Publication Date: June 20, 2012
Speaking for The American Council on Science and Health (ACSH, www.acsh.org), a consumer education and advocacy nonprofit devoted to sound public health policy based on science, we most strongly opposed any consideration of a ban on the sales/marketing of electronic cigarettes (e-cigarettes, or ENDS--electronic nicotine delivery systems) in the State of New York. This proposal, by Sen. Hannon (S07635), is not only NOT a benefit to public health, it is in fact directly counter to it.
On the other hand, ACSH fully supports Senator Johnson's bill, S02926B , which would bar sales of ENDS (e-cigarettes) to minors.
Smokers are generally strongly addicted to this lethal habit--not only to the nicotine, but to the whole behavioral pattern of smoking. Whereas the commonly-used, FDA-approved methods--patches, gums, medications--work only infrequently, e-cigarettes nearly replicate the behavior of smoking and supply nicotine as well. While the totality of the data are still being accumulated, clearly this technique has a high likelihood of truly helping addicted smokers quit, before it's too late. Concerns have been raised about "chemicals" and "carcinogens" in ENDS vapor, but the levels of these detected do not pose a health threat and are in fact lower than can be found in nicotine patches, etc.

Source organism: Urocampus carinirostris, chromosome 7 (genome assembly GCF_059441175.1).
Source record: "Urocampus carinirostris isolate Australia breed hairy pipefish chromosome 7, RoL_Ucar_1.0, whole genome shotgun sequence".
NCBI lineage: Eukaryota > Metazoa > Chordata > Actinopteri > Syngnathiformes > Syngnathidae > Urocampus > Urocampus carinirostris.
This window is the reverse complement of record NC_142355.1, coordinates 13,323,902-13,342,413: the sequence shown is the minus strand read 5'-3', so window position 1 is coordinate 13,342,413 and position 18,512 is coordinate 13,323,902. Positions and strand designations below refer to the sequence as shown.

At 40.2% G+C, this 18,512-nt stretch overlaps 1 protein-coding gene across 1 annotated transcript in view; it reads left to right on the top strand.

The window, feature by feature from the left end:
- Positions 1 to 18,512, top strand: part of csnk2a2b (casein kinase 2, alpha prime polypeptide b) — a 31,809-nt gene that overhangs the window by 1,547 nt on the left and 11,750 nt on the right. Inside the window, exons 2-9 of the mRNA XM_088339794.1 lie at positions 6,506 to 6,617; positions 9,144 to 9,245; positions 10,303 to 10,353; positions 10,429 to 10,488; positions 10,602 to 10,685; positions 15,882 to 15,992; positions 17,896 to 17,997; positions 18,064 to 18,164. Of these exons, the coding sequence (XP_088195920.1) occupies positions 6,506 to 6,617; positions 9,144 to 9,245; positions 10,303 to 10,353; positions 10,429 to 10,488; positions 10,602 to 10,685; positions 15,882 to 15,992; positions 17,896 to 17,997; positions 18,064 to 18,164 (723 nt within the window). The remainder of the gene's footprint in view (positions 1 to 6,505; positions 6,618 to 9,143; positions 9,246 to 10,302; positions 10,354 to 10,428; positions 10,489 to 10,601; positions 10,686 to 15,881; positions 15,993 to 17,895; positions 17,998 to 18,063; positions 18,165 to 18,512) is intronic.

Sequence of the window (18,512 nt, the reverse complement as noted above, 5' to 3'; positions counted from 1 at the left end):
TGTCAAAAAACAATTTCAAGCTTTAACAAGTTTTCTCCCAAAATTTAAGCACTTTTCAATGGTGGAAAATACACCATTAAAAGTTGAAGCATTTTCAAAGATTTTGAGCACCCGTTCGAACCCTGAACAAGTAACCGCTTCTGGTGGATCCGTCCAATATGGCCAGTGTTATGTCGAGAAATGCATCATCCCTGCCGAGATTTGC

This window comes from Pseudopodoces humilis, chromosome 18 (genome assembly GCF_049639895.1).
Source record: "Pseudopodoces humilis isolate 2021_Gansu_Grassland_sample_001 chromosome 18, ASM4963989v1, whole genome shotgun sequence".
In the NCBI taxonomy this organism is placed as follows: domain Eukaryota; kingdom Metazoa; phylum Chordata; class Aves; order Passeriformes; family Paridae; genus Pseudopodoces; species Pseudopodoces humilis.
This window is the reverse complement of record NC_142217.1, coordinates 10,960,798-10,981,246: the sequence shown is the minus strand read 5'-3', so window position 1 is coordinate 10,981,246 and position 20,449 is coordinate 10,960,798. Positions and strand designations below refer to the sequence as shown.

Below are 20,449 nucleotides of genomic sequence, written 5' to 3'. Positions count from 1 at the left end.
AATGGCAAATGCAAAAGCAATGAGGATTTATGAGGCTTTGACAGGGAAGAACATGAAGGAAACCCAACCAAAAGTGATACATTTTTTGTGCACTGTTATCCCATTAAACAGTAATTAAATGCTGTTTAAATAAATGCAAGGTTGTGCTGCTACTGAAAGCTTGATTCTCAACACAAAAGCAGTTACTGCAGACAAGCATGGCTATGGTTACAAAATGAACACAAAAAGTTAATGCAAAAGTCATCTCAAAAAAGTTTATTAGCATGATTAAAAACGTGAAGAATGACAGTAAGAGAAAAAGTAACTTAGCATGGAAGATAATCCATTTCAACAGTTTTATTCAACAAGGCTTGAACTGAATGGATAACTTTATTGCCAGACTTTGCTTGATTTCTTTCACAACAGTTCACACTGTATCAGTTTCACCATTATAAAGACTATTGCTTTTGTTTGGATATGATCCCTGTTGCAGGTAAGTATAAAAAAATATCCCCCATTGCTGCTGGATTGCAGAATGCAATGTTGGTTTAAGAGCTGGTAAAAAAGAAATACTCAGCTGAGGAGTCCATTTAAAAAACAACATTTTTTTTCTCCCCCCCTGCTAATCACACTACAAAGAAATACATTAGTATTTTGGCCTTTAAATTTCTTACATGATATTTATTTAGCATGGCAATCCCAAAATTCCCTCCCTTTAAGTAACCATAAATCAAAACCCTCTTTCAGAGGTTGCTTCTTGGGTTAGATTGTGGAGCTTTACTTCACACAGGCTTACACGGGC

And consider the alternative: e-cigs. are clearly far less toxic than cigarettes. Smoking cigarettes for 2 months is more harmful than inhaling e-cigarette vapor for years.
There is also no real basis for concern that young people — who do not smoke — might decide to take up e-cigs; this is a phantasm raised by those with an agenda against e-cigs.
Why ban a safe and useful product, while leaving the most dangerous product--cigarettes--available on every street corner and in every drug store? That would make no sense. Please do not abandon the over-250,000 New Yorkers who used ENDS to become ex-smokers, to their fate — toxic, lethal cigarettes — which they will resort to if e-cigarettes are banned.
Gilbert Ross M.D.
for the American Council on Science and Health